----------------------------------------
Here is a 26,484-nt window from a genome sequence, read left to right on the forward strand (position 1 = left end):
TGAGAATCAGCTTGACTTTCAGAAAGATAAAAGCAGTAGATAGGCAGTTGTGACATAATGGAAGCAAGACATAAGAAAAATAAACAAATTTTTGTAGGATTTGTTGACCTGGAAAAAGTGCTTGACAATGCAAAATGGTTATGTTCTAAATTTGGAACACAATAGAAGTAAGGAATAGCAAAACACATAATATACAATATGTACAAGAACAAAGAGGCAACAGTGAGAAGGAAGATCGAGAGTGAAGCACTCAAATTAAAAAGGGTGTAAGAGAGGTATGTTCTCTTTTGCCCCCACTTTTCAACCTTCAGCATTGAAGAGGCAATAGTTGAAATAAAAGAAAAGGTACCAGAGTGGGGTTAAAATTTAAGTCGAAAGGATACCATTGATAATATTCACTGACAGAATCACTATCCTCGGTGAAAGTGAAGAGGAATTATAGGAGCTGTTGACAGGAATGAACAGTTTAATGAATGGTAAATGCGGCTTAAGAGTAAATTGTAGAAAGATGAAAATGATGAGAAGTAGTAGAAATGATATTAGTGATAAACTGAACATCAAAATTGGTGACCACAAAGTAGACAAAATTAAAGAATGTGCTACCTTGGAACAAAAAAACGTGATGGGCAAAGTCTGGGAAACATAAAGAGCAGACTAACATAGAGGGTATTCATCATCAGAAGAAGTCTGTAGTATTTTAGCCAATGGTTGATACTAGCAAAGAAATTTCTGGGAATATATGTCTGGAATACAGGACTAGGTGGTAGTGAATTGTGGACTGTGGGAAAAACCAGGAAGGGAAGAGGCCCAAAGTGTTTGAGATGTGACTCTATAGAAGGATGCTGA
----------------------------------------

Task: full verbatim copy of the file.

Here is a 26,484-nt window from a genome sequence, read left to right on the forward strand (position 1 = left end):
TGAGAATCAGCTTGACTTTCAGAAAGATAAAAGCAGTAGATAGGCAGTTGTGACATAATGGAAGCAAGACATAAGAAAAATAAACAAATTTTTGTAGGATTTGTTGACCTGGAAAAAGTGCTTGACAATGCAAAATGGTTATGTTCTAAATTTGGAACACAATAGAAGTAAGGAATAGCAAAACACATAATATACAATATGTACAAGAACAAAGAGGCAACAGTGAGAAGGAAGATCGAGAGTGAAGCACTCAAATTAAAAAGGGTGTAAGAGAGGTATGTTCTCTTTTGCCCCCACTTTTCAACCTTCAGCATTGAAGAGGCAATAGTTGAAATAAAAGAAAAGGTACCAGAGTGGGGTTAAAATTTAAGTCGAAAGGATACCATTGATAATATTCACTGACAGAATCACTATCCTCGGTGAAAGTGAAGAGGAATTATAGGAGCTGTTGACAGGAATGAACAGTTTAATGAATGGTAAATGCGGCTTAAGAGTAAATTGTAGAAAGATGAAAATGATGAGAAGTAGTAGAAATGATATTAGTGATAAACTGAACATCAAAATTGGTGACCACAAAGTAGACAAAATTAAAGAATGTGCTACCTTGGAACAAAAAAACGTGATGGGCAAAGTCTGGGAAACATAAAGAGCAGACTAACATAGAGGGTATTCATCATCAGAAGAAGTCTGTAGTATTTTAGCCAATGGTTGATACTAGCAAAGAAATTTCTGGGAATATATGTCTGGAATACAGGACTAGGTGGTAGTGAATTGTGGACTGTGGGAAAAACCAGGAAGGGAAGAGGCCCAAAGTGTTTGAGATGTGACTCTATAGAAGGATGCTGA